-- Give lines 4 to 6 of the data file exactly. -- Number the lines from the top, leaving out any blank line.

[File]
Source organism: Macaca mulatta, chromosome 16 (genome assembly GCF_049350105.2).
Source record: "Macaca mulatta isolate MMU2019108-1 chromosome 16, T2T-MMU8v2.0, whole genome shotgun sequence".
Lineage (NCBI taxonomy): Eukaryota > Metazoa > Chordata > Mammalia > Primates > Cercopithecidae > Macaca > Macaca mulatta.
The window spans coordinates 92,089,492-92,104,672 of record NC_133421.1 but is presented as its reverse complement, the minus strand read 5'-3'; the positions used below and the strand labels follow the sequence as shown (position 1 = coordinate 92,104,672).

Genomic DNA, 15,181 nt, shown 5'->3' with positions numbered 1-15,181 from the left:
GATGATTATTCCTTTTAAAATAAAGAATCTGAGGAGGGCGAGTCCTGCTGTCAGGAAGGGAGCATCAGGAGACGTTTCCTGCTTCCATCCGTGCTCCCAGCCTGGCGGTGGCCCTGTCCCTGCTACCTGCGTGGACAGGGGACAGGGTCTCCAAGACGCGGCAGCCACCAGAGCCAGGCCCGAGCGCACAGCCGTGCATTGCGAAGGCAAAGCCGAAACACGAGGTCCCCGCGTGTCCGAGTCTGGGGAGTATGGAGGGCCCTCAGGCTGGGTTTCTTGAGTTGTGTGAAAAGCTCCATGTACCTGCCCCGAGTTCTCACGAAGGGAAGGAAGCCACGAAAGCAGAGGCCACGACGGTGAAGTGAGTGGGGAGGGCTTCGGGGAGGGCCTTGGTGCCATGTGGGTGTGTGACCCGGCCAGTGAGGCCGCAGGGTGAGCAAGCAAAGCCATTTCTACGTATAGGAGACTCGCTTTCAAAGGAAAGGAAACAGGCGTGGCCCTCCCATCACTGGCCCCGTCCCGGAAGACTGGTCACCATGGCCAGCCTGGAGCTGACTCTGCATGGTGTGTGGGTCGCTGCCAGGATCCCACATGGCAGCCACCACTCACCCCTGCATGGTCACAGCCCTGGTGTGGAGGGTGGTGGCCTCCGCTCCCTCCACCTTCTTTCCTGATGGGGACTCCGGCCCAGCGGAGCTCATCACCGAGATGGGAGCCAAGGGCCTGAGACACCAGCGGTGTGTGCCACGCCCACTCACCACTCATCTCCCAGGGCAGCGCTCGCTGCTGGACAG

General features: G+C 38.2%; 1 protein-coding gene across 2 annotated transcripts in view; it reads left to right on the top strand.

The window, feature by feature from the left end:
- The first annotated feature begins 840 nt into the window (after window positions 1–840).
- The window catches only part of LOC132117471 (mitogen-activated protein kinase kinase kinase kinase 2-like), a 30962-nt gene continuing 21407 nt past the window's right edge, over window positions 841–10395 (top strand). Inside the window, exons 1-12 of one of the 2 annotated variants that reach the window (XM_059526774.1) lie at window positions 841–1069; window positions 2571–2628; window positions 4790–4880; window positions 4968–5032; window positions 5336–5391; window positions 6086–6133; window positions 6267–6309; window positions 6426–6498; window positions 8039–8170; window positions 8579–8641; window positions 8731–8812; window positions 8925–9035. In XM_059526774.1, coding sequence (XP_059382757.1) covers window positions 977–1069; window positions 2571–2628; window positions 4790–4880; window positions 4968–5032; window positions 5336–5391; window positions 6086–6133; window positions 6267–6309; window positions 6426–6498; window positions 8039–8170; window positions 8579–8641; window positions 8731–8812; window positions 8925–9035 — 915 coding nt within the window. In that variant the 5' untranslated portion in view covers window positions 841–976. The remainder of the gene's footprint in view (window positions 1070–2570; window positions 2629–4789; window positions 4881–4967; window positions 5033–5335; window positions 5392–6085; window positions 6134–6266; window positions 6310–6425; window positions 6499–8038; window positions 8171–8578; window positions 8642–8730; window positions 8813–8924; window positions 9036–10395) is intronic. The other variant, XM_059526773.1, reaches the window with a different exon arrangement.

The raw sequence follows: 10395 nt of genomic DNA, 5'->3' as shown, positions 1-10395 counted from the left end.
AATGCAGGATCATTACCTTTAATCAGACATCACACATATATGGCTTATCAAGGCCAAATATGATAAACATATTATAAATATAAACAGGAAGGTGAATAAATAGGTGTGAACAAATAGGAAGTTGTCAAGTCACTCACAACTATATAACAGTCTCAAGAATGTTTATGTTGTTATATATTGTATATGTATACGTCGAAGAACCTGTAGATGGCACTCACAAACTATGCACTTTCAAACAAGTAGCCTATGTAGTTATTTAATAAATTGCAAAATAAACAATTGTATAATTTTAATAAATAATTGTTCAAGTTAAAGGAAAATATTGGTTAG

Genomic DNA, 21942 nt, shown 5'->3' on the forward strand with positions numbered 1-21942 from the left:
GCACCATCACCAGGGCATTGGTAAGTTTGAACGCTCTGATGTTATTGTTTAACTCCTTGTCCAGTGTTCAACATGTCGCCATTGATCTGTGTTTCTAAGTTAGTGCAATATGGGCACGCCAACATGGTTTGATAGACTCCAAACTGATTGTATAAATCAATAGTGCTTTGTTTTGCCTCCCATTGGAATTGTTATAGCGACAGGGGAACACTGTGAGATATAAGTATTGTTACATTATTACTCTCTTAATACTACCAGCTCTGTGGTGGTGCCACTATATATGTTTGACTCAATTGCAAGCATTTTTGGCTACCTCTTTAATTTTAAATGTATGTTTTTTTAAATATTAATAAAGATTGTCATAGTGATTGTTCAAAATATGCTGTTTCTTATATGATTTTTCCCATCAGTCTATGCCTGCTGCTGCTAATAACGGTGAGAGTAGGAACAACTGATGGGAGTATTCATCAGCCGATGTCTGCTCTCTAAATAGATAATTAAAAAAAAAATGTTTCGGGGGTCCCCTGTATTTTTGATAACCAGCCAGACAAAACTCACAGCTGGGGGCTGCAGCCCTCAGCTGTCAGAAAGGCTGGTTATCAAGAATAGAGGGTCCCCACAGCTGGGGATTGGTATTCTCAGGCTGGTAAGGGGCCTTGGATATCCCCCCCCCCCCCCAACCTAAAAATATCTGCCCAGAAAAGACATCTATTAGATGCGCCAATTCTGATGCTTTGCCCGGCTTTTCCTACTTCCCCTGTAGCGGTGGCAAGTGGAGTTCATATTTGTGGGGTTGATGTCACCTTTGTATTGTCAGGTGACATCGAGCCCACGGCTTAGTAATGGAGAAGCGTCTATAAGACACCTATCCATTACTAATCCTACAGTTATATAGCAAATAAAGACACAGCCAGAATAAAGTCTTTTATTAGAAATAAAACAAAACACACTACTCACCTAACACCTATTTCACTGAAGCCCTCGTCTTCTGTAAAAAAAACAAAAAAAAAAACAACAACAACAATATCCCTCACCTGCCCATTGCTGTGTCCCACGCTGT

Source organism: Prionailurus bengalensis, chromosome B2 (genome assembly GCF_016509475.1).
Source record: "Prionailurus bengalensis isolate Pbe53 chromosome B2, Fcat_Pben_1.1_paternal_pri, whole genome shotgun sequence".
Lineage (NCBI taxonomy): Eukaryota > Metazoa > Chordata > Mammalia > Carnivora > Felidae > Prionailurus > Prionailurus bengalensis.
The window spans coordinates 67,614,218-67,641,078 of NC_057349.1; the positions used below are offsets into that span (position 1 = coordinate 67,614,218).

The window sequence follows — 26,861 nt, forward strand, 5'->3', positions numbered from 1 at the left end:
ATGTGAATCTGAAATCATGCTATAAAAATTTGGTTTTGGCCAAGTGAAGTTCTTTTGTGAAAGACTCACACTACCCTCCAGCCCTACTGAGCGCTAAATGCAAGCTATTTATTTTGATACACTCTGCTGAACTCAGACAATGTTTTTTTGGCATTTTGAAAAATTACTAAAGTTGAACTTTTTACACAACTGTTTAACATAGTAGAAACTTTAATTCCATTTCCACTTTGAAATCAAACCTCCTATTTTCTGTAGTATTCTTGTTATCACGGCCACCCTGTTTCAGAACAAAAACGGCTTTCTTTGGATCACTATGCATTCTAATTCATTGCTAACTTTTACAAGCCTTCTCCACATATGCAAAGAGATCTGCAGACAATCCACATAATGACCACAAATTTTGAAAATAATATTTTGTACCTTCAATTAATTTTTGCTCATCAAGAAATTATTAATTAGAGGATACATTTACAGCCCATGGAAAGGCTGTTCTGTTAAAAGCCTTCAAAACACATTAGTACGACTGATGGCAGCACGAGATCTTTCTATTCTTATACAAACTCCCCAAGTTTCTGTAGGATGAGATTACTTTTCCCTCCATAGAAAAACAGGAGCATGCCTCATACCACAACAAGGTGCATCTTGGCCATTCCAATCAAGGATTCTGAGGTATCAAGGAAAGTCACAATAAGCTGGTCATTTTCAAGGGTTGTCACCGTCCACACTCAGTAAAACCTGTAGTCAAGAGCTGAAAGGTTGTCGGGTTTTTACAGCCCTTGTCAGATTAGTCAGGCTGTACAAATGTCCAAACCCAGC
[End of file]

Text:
The window spans coordinates 92,089,492-92,104,672 of record NC_133421.1 but is presented as its reverse complement, the minus strand read 5'-3'; the positions used below and the strand labels follow the sequence as shown (position 1 = coordinate 92,104,672).

Genomic DNA, 15,181 nt, shown 5'->3' with positions numbered 1-15,181 from the left:
GATGATTATTCCTTTTAAAATAAAGAATCTGAGGAGGGCGAGTCCTGCTGTCAGGAAGGGAGCATCAGGAGACGTTTCCTGCTTCCATCCGTGCTCCCAGCCTGGCGGTGGCCCTGTCCCTGCTACCTGCGTGGACAGGGGACAGGGTCTCCAAGACGCGGCAGCCACCAGAGCCAGGCCCGAGCGCACAGCCGTGCATTGCGAAGGCAAAGCCGAAACACGAGGTCCCCGCGTGTCCGAGTCTGGGGAGTATGGAGGGCCCTCAGGCTGGGTTTCTTGAGTTGTGTGAAAAGCTCCATGTACCTGCCCCGAGTTCTCACGAAGGGAAGGAAGCCACGAAAGCAGAGGCCACGACGGTGAAGTGAGTGGGGAGGGCTTCGGGGAGGGCCTTGGTGCCATGTGGGTGTGTGACCCGGCCAGTGAGGCCGCAGGGTGAGCAAGCAAAGCCATTTCTACGTATAGGAGACTCGCTTTCAAAGGAAAGGAAACAGGCGTGGCCCTCCCATCACTGGCCCCGTCCCGGAAGACTGGTCACCATGGCCAGCCTGGAGCTGACTCTGCATGGTGTGTGGGTCGCTGCCAGGATCCCACATGGCAGCCACCACTCACCCCTGCATGGTCACAGCCCTGGTGTGGAGGGTGGTGGCCTCCGCTCCCTCCACCTTCTTTCCTGATGGGGACTCCGGCCCAGCGGAGCTCATCACCGAGATGGGAGCCAAGGGCCTGAGACACCAGCGGTGTGTGCCACGCCCACTCACCACTCATCTCCCAGGGCAGCGCTCGCTGCTGGACAG